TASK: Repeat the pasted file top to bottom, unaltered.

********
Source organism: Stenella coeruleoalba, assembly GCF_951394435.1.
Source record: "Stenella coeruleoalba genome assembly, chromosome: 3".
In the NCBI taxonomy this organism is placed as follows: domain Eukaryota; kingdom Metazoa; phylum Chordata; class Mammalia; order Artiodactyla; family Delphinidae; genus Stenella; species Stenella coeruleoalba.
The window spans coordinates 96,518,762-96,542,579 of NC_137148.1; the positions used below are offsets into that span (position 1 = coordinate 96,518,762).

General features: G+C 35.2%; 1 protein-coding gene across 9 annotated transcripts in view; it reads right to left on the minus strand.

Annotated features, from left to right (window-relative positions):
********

Source organism: Stenella coeruleoalba, assembly GCF_951394435.1.
Source record: "Stenella coeruleoalba genome assembly, chromosome: 3".
In the NCBI taxonomy this organism is placed as follows: domain Eukaryota; kingdom Metazoa; phylum Chordata; class Mammalia; order Artiodactyla; family Delphinidae; genus Stenella; species Stenella coeruleoalba.
The window spans coordinates 96,518,762-96,542,579 of NC_137148.1; the positions used below are offsets into that span (position 1 = coordinate 96,518,762).

General features: G+C 35.2%; 1 protein-coding gene across 9 annotated transcripts in view; it reads right to left on the minus strand.

Annotated features, from left to right (window-relative positions):